Sandy Brought Out 'Extreme Bravery' in Kinnelon Employees, Chief Says
Mayor honors borough employees and volunteers for help after Sandy.
The storm may have passed, but the praise for those who assisted during and after it continues. Especially in Kinnelon.
Nearly an hour of Thursday's Kinnelon Council meeting was occupied by a celebration and show of gratitude for borough employees and volunteers who devoted themselves to Kinnelon and the borough's residents following Superstorm Sandy. The efforts of those recognized "speaks to the town's character," according to Mayor Robert Collins.
Police Officers With Chainsaws
The first group to be recognized was the Kinnelon Police Department. Collins mentioned that he had asked Kinnelon Police Chief John Finkle to prepare a list of names of officers who should be noted and that instead, he offered up the entire department. Finkle was the first to be thanked by Collins.
"I really want to thank John for going above and beyond what I would have expected," he said.
But Finkle deflected the praise to his officers.
"I don't think the residents of Kinnelon realize how special this group of guys is," he said.
Finkle said the officers not only completed tasks that are typical of their jobs, but began helping roads crews cut down trees and remove debris with chainsaws. Some joked that the police officers returned to the station covered in sawdust.
"I had to order them in, they wanted to stay out there," Finkle said.
Officers also helped residents with their medical needs, checked on handicapped residents who may have been in need of shelter and answered as many calls for service as they could.
"[They showed] extreme bravery and dedication," Finkle said.
Collins said the police officers were in "the frontline of defense" and made all residents' lives easier following the storm.
"You really made us proud in so many different ways," he said.
Police were not the only ones using creative thinking to weather the storm. Department of Public Works (DPW) crews began using plow trucks to clear roadways of debris, according to Superintendent John Whitehead.
Collins said that last year, Tropical Storm Irene brought down 34 telephone poles in Kinnelon. Sandy brought down 153. He described the long shifts DPW crews worked in clearing the roads.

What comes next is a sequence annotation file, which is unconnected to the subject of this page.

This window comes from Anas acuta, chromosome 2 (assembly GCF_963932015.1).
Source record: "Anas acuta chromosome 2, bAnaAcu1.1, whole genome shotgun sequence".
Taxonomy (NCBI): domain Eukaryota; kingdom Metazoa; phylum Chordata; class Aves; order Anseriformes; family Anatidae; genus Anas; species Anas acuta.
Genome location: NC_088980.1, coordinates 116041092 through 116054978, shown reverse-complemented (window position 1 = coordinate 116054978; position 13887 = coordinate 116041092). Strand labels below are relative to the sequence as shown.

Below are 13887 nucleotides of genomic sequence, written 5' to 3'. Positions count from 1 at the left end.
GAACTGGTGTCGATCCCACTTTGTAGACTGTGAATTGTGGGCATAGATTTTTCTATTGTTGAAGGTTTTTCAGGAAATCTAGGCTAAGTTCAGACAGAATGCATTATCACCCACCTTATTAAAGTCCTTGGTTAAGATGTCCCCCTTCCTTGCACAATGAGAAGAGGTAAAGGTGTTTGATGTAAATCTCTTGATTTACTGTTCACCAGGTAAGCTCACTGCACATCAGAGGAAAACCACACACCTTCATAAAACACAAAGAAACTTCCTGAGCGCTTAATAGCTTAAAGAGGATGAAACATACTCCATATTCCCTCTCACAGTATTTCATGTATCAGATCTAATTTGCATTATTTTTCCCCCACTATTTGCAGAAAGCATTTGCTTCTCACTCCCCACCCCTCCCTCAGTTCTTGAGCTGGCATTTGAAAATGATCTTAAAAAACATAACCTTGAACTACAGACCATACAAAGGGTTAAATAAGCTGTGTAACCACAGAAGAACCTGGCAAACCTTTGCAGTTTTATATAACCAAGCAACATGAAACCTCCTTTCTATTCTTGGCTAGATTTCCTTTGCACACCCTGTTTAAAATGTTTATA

Whitehead said that when the storm hit, the employees sprung into action.
"At about 9 p.m., all hell broke loose," he said.
Two of the department's employees became trapped in their vehicle for about two hours during the storm as Whitehead said all routes back to the DPW building were blocked off by trees.
Borough volunteers also came together to ensure safety of residents, including Kinnelon Volunteer Fire Co. members who responded as much as they were able to calls.
Fire Chief Kieth Pavlak said "three firehouses worth of guys" came together after the storm to assist where needed.
Both the fire company and police department worked hand-in-hand with the Kinnelon Office of Emergency Management, led by Coordinator Harry Hicks and Deputy Coordinator Adam Barish. The duo, and several others, helped manage a Facebook page to disseminate information to the community. Collins said the borough was actually praised by Morris County as having the most efficient social media operation in the county for the Facebook postings during and after the storm.
"I think the fact that we have a very positive and proactive program there is part and parcel to [Hicks'] efforts," Collins said.
Three resident volunteers were also honored at the meeting, including Dolores and Richard Unger who spent their 54th wedding anniversary volunteering at the shelter set up for residents, and Ian Clement who performed a variety of duties to assist residents and borough employees. Clement also helped transport donated items collected in Kinnelon to storm-ravaged areas in Point Pleasant and Union Beach.
One group of employees from outside Kinnelon were also honored at the meeting. Collins said Butler Power & Light crews did a great job at restoring power quickly to the borough's residents while customers of other utility companies seemed to wait much longer. He described the effort put forth by the local utility as "herculean."
"It was a little overwhelming, but we did the best we could," Jeff Ricker, who attended the meeting on behalf of Butler Electric, said.
Collins said the magnitude of Sandy was incredible and that the borough plans to work on better communicating in future events. He also took a moment to thank his own family, and the family members of all the volunteers, for their patience and understanding.
"You don't realize when you're a volunteer that your house may be one of the cold ones as well," he said. "It was a stressful situation for all our families."